This series will be reviewing every player who played for the Ducks in the 2019-20 season and is returning for 2020-21, as well as covering what to look forward to from next season’s roster.
Key Stats: 4.5 ppg, 3.9 rbg, 51.9% FG
Chandler Lawson has been bucking conventional wisdom ever since he was a senior in his hometown of Memphis Tennessee. Instead of choosing to play in his backyard at the University of Memphis, where both his older brothers, KJ and Dedric Lawson started their college careers, or going to Kansas, where KJ and Dedric transferred to, Chandler chose the Ducks. He chose to play in the Pacific Northwest despite holding offers from other schools closer to home such as Florida, Ole Miss and Baylor. He also chose to buck conventional wisdom by showing that a combo forward can be productive without much semblance of any outside shooting ability. And he will continue to do so.
The only freshman to appear in all 31 contests (12 starts) for the Ducks, Lawson established himself as a key role player through his combination of hustle and athleticism. It is this style of play that earned him his first start in the double OT win over USC on Jan. 23rd, where he scored 9 points and grabbed 5 rebounds, while playing a whopping 45 minutes, only one minute less than Payton Pritchard and Chris Duarte. But the game that really put Lawson on the map this year wasn’t the game against USC. It was the comeback win against the Huskies. Lawson recorded his first double-double of the year and acted as a reliable outlet when the Oregon guards were trying to fight through Washington’s zone defense. Chandler was also the best defender for the Ducks in that win, even if the box score didn’t show it (a combined 0 steals and blocks).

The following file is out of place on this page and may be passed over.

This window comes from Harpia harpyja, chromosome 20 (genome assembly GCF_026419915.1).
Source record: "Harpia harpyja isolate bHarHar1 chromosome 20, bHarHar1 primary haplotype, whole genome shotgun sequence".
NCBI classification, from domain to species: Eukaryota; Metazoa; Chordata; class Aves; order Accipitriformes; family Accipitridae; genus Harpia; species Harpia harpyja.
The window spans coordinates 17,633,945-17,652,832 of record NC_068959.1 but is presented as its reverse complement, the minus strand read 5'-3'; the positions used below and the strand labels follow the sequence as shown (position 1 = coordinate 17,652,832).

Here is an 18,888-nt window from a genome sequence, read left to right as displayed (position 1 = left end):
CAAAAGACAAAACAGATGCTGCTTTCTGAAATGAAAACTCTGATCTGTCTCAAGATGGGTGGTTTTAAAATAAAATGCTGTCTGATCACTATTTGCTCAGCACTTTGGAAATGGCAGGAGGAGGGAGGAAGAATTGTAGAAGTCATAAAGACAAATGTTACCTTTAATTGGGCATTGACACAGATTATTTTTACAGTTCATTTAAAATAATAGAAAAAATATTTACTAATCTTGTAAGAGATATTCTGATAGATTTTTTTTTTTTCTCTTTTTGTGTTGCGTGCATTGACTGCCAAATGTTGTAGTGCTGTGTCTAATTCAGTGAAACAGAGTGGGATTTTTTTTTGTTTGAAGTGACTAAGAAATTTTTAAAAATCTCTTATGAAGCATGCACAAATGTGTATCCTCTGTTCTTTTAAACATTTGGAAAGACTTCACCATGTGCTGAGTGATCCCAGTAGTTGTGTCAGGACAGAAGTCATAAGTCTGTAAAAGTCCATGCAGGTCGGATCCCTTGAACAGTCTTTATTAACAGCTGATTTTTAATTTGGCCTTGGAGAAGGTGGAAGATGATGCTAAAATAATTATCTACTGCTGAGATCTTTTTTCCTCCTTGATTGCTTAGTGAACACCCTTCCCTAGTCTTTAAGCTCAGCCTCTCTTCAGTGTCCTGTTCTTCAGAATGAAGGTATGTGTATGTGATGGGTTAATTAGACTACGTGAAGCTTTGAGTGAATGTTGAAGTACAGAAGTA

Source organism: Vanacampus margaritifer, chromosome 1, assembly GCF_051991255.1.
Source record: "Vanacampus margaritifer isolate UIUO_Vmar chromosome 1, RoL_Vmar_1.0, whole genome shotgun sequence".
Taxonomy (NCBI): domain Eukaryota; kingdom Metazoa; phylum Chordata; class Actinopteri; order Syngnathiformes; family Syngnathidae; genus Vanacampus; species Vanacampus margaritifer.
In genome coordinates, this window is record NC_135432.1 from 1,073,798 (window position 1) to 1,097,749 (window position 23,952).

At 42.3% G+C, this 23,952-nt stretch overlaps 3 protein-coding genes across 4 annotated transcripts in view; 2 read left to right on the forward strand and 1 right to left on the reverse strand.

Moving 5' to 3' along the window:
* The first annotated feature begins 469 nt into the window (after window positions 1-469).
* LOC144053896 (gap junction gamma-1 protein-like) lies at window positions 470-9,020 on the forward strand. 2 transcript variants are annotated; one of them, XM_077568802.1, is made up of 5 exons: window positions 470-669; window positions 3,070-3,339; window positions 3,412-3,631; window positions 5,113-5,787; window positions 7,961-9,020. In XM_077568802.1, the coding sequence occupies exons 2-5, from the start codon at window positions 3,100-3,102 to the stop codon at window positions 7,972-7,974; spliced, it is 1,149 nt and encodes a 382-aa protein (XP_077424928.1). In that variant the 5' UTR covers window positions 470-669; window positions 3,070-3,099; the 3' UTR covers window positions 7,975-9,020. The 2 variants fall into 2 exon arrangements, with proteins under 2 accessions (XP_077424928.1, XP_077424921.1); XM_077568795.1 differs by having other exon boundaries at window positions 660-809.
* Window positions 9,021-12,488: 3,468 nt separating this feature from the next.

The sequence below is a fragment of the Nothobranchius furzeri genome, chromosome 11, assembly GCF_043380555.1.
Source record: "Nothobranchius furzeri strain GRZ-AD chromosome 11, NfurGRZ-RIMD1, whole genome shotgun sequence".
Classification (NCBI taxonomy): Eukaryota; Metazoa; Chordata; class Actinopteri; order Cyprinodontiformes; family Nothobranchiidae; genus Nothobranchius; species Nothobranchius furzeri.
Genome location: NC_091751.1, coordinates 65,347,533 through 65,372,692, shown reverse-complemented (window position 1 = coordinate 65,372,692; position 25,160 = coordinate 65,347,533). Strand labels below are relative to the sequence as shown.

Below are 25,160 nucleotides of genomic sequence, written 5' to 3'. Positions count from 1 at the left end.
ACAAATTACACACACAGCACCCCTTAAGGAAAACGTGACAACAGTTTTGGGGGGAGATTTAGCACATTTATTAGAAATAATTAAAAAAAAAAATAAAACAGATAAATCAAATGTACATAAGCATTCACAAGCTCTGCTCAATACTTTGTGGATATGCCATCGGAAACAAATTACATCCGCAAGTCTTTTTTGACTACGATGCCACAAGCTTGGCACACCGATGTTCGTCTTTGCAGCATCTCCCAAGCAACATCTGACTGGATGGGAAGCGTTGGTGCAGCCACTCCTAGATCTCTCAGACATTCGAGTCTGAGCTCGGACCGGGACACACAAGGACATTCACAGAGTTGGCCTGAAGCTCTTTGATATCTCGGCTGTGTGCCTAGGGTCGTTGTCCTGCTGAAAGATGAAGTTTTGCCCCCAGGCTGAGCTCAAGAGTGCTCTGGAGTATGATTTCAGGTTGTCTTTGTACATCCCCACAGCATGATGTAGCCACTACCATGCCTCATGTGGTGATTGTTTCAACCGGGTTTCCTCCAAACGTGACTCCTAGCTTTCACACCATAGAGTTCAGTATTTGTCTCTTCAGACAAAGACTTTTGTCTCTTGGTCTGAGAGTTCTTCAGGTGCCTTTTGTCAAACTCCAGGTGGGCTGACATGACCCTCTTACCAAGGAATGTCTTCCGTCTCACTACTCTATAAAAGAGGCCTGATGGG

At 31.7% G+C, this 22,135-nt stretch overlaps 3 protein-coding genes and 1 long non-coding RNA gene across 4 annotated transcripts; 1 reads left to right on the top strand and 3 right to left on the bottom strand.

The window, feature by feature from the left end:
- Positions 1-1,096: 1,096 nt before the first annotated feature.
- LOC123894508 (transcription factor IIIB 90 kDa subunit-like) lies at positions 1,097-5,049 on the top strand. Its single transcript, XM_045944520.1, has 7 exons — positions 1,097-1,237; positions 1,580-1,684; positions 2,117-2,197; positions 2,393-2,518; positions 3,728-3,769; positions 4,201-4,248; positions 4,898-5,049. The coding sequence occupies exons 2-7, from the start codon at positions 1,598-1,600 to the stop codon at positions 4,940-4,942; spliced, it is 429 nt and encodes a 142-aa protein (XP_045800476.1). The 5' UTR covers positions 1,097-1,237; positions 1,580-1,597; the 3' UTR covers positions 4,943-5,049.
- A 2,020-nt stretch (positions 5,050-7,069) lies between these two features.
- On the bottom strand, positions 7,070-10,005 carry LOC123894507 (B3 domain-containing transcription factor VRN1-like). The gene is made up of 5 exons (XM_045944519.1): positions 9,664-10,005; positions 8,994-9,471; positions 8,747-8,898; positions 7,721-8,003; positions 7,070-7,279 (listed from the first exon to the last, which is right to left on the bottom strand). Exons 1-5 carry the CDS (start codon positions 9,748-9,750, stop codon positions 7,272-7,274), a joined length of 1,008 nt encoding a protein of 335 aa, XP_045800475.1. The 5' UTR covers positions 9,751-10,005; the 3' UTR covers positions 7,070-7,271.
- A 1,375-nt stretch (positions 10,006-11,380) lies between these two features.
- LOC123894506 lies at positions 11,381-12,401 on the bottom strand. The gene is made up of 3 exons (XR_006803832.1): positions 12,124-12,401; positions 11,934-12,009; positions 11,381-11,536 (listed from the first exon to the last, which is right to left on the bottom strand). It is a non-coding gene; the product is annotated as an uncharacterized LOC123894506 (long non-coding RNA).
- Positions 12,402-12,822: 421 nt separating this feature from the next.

Offensively, Chandler is fairly limited for now, but has all the talent and athleticism needed to improve. Most of his offensive contributions came as a finisher on rebounds or dump-off passes, as well as the occasional straight line drive to the basket. Jump shots were few and far between, but as his role and playing time expand, it wouldn’t be unusual to see him take more chances and grow his offensive repertoire. Multi-position forwards who don’t shoot the three are rare in this day and age, but his athleticism alone should impress enough to avoid the “dinosaur” label. His per game numbers didn’t blow anyone away, but when you look at his Per 100 possessions numbers, he averaged a very respectable 14 points, 4 assists and 12 rebounds.
Defensively is where Lawson’s greatest potential lies. As a combo-forward, he has all the tools to guard multiple positions on the court, as we saw in limited doses this year. His length and size can give opponents fits and when he’s dialed in, is incredibly hard to get by. The biggest key to his defensive improvement is staying dialed in on the defensive end, as there were a few times last season that he would lose focus and get beaten by his man. Lawson could have the potential to be a defensive anchor for the Ducks moving forward, given enough time and opportunity.
What to expect in 2020-21
Whether it’s in the starting lineup or as the first big off the bench, expect Lawson to build on his solid freshman debut. Any kind of development as a shot maker on offense or a shot blocker on defense would be welcome additions to his game. With Francis Okoro transferring to St. Louis, the Ducks have a hole in their defense for a shot-swatter, and Lawson has the chance to fill that hole. His route to college basketball may have been unconventional compared to his brothers, but Lawson has the chance to have a special career at Oregon.
All stats provided by Sport Reference